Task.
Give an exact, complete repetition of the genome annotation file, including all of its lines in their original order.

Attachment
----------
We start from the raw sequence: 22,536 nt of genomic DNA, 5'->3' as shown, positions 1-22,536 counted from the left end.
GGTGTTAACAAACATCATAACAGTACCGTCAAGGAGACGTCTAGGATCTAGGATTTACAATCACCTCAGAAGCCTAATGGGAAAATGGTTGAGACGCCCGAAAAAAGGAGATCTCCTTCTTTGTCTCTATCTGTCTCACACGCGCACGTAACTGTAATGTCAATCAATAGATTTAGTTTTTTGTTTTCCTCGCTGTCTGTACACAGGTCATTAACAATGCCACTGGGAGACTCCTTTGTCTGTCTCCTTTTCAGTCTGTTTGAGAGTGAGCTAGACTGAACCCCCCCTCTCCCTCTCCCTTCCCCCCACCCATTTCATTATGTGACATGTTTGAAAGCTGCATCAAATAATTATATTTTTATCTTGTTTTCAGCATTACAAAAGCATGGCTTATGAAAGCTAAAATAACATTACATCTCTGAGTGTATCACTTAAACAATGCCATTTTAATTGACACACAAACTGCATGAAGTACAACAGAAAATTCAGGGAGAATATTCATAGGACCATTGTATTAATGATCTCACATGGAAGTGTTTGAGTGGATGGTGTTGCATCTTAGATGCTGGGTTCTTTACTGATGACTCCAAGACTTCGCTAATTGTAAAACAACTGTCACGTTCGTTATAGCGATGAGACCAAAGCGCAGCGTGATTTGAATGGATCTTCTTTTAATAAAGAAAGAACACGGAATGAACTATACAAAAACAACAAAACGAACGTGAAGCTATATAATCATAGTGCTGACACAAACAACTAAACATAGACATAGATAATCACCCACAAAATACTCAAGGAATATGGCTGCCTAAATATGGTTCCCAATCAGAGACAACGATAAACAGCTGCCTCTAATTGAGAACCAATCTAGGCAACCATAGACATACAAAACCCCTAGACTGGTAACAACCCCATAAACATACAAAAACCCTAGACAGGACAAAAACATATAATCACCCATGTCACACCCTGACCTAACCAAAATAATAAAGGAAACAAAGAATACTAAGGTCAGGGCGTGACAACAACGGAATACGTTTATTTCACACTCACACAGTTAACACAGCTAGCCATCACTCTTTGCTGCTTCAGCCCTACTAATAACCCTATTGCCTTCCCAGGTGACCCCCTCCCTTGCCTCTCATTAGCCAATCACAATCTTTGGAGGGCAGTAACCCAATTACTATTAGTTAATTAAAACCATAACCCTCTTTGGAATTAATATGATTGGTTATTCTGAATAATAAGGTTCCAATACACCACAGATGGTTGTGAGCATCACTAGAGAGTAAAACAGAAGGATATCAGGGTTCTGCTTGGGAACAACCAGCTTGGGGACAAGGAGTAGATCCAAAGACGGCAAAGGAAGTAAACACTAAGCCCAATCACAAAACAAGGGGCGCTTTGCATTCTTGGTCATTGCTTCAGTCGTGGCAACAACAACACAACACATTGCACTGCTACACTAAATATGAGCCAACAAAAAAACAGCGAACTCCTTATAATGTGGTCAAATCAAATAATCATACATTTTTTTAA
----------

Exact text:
We start from the raw sequence: 22,536 nt of genomic DNA, 5'->3' as shown, positions 1-22,536 counted from the left end.
GGTGTTAACAAACATCATAACAGTACCGTCAAGGAGACGTCTAGGATCTAGGATTTACAATCACCTCAGAAGCCTAATGGGAAAATGGTTGAGACGCCCGAAAAAAGGAGATCTCCTTCTTTGTCTCTATCTGTCTCACACGCGCACGTAACTGTAATGTCAATCAATAGATTTAGTTTTTTGTTTTCCTCGCTGTCTGTACACAGGTCATTAACAATGCCACTGGGAGACTCCTTTGTCTGTCTCCTTTTCAGTCTGTTTGAGAGTGAGCTAGACTGAACCCCCCCTCTCCCTCTCCCTTCCCCCCACCCATTTCATTATGTGACATGTTTGAAAGCTGCATCAAATAATTATATTTTTATCTTGTTTTCAGCATTACAAAAGCATGGCTTATGAAAGCTAAAATAACATTACATCTCTGAGTGTATCACTTAAACAATGCCATTTTAATTGACACACAAACTGCATGAAGTACAACAGAAAATTCAGGGAGAATATTCATAGGACCATTGTATTAATGATCTCACATGGAAGTGTTTGAGTGGATGGTGTTGCATCTTAGATGCTGGGTTCTTTACTGATGACTCCAAGACTTCGCTAATTGTAAAACAACTGTCACGTTCGTTATAGCGATGAGACCAAAGCGCAGCGTGATTTGAATGGATCTTCTTTTAATAAAGAAAGAACACGGAATGAACTATACAAAAACAACAAAACGAACGTGAAGCTATATAATCATAGTGCTGACACAAACAACTAAACATAGACATAGATAATCACCCACAAAATACTCAAGGAATATGGCTGCCTAAATATGGTTCCCAATCAGAGACAACGATAAACAGCTGCCTCTAATTGAGAACCAATCTAGGCAACCATAGACATACAAAACCCCTAGACTGGTAACAACCCCATAAACATACAAAAACCCTAGACAGGACAAAAACATATAATCACCCATGTCACACCCTGACCTAACCAAAATAATAAAGGAAACAAAGAATACTAAGGTCAGGGCGTGACAACAACGGAATACGTTTATTTCACACTCACACAGTTAACACAGCTAGCCATCACTCTTTGCTGCTTCAGCCCTACTAATAACCCTATTGCCTTCCCAGGTGACCCCCTCCCTTGCCTCTCATTAGCCAATCACAATCTTTGGAGGGCAGTAACCCAATTACTATTAGTTAATTAAAACCATAACCCTCTTTGGAATTAATATGATTGGTTATTCTGAATAATAAGGTTCCAATACACCACAGATGGTTGTGAGCATCACTAGAGAGTAAAACAGAAGGATATCAGGGTTCTGCTTGGGAACAACCAGCTTGGGGACAAGGAGTAGATCCAAAGACGGCAAAGGAAGTAAACACTAAGCCCAATCACAAAACAAGGGGCGCTTTGCATTCTTGGTCATTGCTTCAGTCGTGGCAACAACAACACAACACATTGCACTGCTACACTAAATATGAGCCAACAAAAAAACAGCGAACTCCTTATAATGTGGTCAAATCAAATAATCATACATTTTTTTAA